Operation of the first ever airborne matter wave sensor in both 1-g and 0-g gravitational conditions is reported in Nature Communications this week. The findings demonstrate the capability of such instruments outside of the laboratory environment and open the way to tests of fundamental physics.
Matter wave sensors use clouds of atoms cooled to fractions of a degree. At this level the wave nature of matter becomes important. The atomic waves can then interact with lasers to produce an interference pattern which measures the acceleration of the device. Philippe Bouyer and colleagues constructed such a sensor inside an aeroplane capable of travelling at 0-g. Under normal 1-g flight conditions they measure effects 300 times weaker than typical aircraft acceleration fluctuations.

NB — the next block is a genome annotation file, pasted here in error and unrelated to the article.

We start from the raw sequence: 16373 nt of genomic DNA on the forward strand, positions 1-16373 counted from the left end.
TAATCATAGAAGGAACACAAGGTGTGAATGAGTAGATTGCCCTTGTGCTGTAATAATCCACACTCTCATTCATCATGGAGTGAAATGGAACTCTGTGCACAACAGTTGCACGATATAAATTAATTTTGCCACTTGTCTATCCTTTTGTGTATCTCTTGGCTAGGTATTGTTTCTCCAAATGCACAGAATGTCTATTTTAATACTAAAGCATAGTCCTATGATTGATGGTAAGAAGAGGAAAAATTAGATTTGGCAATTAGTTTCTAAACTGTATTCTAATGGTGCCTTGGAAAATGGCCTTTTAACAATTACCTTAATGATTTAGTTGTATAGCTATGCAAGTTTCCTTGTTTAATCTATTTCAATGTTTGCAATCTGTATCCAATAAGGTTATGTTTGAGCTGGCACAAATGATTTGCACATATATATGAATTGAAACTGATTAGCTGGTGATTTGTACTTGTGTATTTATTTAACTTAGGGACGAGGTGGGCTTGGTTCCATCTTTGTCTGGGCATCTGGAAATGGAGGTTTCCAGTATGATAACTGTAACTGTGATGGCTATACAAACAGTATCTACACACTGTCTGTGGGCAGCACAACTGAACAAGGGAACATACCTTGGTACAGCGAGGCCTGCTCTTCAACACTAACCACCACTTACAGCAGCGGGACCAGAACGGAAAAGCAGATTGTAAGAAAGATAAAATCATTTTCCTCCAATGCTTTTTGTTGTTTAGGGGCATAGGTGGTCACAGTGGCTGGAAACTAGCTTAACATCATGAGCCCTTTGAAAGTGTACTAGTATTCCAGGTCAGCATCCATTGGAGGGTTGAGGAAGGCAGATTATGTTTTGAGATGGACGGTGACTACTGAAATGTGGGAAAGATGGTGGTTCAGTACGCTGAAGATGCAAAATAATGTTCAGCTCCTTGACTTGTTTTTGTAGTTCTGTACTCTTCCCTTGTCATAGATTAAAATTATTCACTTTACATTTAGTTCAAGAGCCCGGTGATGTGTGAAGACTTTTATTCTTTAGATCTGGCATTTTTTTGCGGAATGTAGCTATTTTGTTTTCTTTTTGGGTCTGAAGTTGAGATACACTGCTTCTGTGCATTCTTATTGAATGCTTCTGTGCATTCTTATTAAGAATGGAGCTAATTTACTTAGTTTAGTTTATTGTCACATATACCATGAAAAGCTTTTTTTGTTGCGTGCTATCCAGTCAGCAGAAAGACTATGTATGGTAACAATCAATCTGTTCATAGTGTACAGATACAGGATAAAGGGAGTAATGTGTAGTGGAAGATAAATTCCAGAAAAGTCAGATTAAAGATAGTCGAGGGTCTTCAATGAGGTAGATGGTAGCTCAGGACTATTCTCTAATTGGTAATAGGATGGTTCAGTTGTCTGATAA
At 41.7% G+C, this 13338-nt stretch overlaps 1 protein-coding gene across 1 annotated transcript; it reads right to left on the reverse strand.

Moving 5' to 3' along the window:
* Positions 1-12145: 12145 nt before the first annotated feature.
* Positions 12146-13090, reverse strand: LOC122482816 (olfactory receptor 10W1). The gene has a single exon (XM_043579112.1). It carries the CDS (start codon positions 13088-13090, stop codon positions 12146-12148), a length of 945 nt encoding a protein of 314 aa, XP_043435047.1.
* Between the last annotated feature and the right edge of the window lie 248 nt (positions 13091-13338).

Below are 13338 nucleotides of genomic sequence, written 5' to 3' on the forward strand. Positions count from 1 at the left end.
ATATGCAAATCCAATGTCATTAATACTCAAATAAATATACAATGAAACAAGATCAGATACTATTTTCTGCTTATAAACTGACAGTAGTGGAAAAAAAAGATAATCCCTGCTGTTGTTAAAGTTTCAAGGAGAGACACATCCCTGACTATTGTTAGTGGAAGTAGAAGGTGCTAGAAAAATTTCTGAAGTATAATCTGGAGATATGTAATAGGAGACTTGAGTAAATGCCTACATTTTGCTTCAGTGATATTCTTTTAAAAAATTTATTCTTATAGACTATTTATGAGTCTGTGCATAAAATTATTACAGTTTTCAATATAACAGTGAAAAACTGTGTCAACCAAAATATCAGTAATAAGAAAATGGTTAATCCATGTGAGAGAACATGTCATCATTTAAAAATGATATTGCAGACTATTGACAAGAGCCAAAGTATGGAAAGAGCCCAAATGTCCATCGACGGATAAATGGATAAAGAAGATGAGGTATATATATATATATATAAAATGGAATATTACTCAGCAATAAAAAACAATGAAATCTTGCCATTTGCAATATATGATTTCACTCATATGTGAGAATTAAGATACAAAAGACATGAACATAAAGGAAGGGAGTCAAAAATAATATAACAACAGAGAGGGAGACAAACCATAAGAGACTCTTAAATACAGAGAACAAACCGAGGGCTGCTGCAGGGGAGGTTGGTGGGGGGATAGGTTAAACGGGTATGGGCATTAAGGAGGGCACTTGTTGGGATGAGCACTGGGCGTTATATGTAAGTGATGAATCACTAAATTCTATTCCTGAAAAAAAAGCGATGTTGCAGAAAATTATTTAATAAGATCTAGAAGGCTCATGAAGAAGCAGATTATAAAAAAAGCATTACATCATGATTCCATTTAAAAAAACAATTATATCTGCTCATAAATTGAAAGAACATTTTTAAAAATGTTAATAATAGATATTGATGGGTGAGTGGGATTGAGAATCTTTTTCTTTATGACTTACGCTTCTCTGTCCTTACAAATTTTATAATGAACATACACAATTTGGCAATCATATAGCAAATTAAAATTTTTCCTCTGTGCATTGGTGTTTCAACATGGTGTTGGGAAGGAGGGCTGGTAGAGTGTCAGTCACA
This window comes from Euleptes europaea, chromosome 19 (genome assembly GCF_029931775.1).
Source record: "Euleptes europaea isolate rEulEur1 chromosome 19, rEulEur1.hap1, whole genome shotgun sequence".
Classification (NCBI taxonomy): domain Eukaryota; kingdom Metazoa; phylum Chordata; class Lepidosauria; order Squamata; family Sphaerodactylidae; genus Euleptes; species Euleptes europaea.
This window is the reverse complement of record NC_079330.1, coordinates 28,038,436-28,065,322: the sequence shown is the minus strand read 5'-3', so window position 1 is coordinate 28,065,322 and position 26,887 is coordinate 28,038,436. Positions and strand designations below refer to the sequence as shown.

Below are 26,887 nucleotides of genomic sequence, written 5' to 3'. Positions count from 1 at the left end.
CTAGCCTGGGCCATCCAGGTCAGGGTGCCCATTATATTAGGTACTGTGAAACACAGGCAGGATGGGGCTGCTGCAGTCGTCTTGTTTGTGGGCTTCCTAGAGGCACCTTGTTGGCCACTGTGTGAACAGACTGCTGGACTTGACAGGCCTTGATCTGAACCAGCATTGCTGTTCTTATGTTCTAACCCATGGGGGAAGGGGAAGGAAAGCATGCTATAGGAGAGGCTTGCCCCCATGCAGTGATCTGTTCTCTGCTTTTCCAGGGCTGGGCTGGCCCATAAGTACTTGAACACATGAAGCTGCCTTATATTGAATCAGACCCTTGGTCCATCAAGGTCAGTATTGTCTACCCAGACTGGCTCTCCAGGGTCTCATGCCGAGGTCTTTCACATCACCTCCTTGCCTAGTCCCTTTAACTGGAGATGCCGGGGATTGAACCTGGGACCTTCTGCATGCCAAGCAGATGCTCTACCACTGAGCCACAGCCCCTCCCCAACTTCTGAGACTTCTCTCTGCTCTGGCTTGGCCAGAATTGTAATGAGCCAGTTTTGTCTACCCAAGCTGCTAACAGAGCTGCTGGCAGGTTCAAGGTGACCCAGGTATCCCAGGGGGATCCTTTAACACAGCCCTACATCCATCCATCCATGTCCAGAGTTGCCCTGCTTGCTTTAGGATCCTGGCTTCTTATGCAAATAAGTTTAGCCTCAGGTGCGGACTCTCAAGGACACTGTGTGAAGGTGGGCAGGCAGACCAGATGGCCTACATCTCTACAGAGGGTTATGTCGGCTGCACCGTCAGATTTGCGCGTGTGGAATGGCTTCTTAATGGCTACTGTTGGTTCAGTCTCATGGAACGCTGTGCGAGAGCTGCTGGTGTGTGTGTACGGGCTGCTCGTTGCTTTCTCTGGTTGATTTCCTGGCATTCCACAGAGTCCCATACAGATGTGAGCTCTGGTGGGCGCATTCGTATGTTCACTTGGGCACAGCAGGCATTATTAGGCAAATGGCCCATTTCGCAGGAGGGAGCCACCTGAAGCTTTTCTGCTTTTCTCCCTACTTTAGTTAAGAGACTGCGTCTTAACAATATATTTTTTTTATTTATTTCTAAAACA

Airborne matter wave sensors may provide improvements in navigation and motion monitoring, as well as improving accuracy in geophysical gravity surveys. Their operation in 0-g may also allow for tests of aspects of General Relativity or the possible detection of gravitational waves.
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